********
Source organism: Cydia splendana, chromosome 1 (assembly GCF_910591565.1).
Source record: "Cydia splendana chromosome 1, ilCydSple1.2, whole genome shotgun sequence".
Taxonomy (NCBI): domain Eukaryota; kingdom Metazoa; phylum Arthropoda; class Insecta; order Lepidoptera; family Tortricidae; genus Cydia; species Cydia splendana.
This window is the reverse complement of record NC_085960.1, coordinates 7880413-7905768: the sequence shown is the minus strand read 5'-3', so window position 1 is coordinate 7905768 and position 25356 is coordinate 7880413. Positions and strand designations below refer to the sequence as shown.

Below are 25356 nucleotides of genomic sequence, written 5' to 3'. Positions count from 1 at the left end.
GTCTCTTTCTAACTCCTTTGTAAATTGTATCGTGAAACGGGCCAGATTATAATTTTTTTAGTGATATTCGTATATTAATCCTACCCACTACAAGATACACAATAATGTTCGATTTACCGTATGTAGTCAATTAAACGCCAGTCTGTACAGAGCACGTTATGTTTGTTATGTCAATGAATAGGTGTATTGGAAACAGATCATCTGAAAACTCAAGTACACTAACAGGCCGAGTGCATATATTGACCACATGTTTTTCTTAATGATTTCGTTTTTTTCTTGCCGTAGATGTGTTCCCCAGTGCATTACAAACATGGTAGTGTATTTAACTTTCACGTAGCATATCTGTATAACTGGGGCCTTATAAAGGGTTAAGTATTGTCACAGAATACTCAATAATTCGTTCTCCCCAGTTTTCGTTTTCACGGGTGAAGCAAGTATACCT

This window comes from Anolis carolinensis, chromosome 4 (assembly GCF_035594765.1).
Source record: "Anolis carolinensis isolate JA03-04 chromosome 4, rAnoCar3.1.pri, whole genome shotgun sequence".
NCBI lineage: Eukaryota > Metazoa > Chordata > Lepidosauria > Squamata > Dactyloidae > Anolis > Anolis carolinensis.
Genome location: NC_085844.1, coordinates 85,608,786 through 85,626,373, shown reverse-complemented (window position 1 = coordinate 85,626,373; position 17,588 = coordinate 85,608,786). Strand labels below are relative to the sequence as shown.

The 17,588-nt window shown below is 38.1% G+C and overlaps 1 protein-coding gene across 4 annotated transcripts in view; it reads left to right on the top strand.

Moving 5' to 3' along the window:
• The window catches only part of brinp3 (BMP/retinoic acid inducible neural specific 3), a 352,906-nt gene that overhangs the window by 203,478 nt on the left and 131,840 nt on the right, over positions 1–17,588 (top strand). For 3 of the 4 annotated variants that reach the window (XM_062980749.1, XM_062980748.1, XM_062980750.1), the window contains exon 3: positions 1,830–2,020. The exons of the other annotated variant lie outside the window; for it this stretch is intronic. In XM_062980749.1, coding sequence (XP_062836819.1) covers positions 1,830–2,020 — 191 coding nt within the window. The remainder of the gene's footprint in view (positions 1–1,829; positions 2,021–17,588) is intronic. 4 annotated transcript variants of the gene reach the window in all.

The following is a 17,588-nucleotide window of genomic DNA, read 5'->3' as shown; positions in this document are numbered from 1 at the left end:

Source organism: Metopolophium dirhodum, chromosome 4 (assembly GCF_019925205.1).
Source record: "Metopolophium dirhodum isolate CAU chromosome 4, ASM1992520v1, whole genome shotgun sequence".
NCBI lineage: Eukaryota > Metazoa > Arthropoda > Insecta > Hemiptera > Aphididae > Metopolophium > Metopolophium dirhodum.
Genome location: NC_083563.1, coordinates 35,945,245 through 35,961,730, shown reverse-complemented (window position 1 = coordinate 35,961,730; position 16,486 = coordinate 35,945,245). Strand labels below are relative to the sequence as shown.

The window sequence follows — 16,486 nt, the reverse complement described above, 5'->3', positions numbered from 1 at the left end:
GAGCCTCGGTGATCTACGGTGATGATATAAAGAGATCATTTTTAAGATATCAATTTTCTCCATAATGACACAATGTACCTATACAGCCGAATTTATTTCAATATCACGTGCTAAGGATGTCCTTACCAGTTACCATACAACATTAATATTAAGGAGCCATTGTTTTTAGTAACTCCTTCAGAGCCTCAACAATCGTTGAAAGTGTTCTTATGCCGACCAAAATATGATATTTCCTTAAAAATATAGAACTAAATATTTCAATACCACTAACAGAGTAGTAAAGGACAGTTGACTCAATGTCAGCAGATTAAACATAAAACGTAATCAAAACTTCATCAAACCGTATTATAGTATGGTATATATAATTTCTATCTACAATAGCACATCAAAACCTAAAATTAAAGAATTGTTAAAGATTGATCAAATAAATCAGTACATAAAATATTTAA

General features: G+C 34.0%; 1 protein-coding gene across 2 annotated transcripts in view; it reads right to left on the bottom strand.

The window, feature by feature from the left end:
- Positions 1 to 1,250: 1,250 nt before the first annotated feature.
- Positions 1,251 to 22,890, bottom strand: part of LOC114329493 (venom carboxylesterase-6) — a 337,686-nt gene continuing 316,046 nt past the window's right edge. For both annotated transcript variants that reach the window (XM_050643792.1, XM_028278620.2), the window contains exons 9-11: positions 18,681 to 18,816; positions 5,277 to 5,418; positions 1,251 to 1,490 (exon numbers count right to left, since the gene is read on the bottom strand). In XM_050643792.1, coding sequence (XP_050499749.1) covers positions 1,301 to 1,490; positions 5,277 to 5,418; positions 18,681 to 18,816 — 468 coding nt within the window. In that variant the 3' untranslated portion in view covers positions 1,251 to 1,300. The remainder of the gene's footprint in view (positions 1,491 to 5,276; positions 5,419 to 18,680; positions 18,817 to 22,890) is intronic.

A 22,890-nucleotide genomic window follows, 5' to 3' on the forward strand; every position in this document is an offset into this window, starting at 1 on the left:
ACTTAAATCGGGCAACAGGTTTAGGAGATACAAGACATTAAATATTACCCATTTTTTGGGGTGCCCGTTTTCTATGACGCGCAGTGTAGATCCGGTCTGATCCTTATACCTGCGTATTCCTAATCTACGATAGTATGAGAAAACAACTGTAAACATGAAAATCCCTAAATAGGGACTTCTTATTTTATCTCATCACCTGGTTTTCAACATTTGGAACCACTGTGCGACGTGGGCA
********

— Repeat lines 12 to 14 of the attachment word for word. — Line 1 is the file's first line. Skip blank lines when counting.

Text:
Moving 5' to 3' along the window:
• The window catches only part of brinp3 (BMP/retinoic acid inducible neural specific 3), a 352,906-nt gene that overhangs the window by 203,478 nt on the left and 131,840 nt on the right, over positions 1–17,588 (top strand). For 3 of the 4 annotated variants that reach the window (XM_062980749.1, XM_062980748.1, XM_062980750.1), the window contains exon 3: positions 1,830–2,020. The exons of the other annotated variant lie outside the window; for it this stretch is intronic. In XM_062980749.1, coding sequence (XP_062836819.1) covers positions 1,830–2,020 — 191 coding nt within the window. The remainder of the gene's footprint in view (positions 1–1,829; positions 2,021–17,588) is intronic. 4 annotated transcript variants of the gene reach the window in all.

The following is a 17,588-nucleotide window of genomic DNA, read 5'->3' as shown; positions in this document are numbered from 1 at the left end: